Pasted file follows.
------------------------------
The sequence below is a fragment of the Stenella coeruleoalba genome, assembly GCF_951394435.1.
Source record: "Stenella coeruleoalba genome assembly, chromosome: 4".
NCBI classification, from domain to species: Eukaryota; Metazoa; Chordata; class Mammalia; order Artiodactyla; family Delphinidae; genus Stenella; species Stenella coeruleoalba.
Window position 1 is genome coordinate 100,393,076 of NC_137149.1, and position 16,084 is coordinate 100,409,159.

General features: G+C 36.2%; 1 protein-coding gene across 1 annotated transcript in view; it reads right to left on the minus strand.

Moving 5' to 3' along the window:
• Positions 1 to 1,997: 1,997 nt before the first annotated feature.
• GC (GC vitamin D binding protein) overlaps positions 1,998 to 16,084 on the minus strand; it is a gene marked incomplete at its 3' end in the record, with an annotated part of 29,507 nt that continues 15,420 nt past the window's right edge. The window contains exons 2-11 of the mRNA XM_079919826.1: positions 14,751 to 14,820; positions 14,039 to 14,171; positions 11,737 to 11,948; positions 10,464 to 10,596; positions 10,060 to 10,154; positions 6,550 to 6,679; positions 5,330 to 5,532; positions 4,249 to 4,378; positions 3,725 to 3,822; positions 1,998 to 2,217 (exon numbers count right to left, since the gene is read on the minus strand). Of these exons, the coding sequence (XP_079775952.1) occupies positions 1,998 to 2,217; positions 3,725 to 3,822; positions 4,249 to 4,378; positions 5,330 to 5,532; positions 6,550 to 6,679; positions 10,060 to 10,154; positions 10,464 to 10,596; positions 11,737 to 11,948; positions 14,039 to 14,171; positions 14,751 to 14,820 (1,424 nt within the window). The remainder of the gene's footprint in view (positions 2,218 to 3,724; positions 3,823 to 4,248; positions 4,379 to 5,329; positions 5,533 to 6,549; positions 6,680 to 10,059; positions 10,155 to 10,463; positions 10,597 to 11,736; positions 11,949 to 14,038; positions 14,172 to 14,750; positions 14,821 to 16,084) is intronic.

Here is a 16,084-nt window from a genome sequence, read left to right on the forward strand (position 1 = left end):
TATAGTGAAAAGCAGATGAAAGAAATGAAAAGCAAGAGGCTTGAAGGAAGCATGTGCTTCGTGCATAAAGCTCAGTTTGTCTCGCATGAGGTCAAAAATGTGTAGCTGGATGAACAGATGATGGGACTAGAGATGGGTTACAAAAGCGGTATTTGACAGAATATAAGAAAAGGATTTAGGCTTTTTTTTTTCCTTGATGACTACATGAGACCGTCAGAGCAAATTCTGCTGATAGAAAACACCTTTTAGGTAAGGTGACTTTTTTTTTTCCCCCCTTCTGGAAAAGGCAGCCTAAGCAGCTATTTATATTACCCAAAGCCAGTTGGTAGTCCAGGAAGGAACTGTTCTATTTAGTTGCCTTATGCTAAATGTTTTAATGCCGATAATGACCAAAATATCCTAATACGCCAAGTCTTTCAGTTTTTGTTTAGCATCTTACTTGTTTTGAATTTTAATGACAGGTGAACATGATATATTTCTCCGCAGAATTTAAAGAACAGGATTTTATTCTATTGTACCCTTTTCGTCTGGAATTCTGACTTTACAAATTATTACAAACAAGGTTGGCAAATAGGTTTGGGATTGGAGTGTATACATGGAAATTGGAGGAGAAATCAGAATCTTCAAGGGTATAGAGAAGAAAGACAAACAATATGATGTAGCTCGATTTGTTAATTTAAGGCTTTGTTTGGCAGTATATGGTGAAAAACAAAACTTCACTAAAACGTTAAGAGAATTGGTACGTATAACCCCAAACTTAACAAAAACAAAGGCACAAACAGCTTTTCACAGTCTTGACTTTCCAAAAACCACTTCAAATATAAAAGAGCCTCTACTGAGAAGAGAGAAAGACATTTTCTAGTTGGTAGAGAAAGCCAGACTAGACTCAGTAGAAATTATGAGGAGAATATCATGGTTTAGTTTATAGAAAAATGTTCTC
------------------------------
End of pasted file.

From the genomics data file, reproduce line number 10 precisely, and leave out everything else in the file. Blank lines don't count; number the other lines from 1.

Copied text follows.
TATAGTGAAAAGCAGATGAAAGAAATGAAAAGCAAGAGGCTTGAAGGAAGCATGTGCTTCGTGCATAAAGCTCAGTTTGTCTCGCATGAGGTCAAAAATGTGTAGCTGGATGAACAGATGATGGGACTAGAGATGGGTTACAAAAGCGGTATTTGACAGAATATAAGAAAAGGATTTAGGCTTTTTTTTTTCCTTGATGACTACATGAGACCGTCAGAGCAAATTCTGCTGATAGAAAACACCTTTTAGGTAAGGTGACTTTTTTTTTTCCCCCCTTCTGGAAAAGGCAGCCTAAGCAGCTATTTATATTACCCAAAGCCAGTTGGTAGTCCAGGAAGGAACTGTTCTATTTAGTTGCCTTATGCTAAATGTTTTAATGCCGATAATGACCAAAATATCCTAATACGCCAAGTCTTTCAGTTTTTGTTTAGCATCTTACTTGTTTTGAATTTTAATGACAGGTGAACATGATATATTTCTCCGCAGAATTTAAAGAACAGGATTTTATTCTATTGTACCCTTTTCGTCTGGAATTCTGACTTTACAAATTATTACAAACAAGGTTGGCAAATAGGTTTGGGATTGGAGTGTATACATGGAAATTGGAGGAGAAATCAGAATCTTCAAGGGTATAGAGAAGAAAGACAAACAATATGATGTAGCTCGATTTGTTAATTTAAGGCTTTGTTTGGCAGTATATGGTGAAAAACAAAACTTCACTAAAACGTTAAGAGAATTGGTACGTATAACCCCAAACTTAACAAAAACAAAGGCACAAACAGCTTTTCACAGTCTTGACTTTCCAAAAACCACTTCAAATATAAAAGAGCCTCTACTGAGAAGAGAGAAAGACATTTTCTAGTTGGTAGAGAAAGCCAGACTAGACTCAGTAGAAATTATGAGGAGAATATCATGGTTTAGTTTATAGAAAAATGTTCTC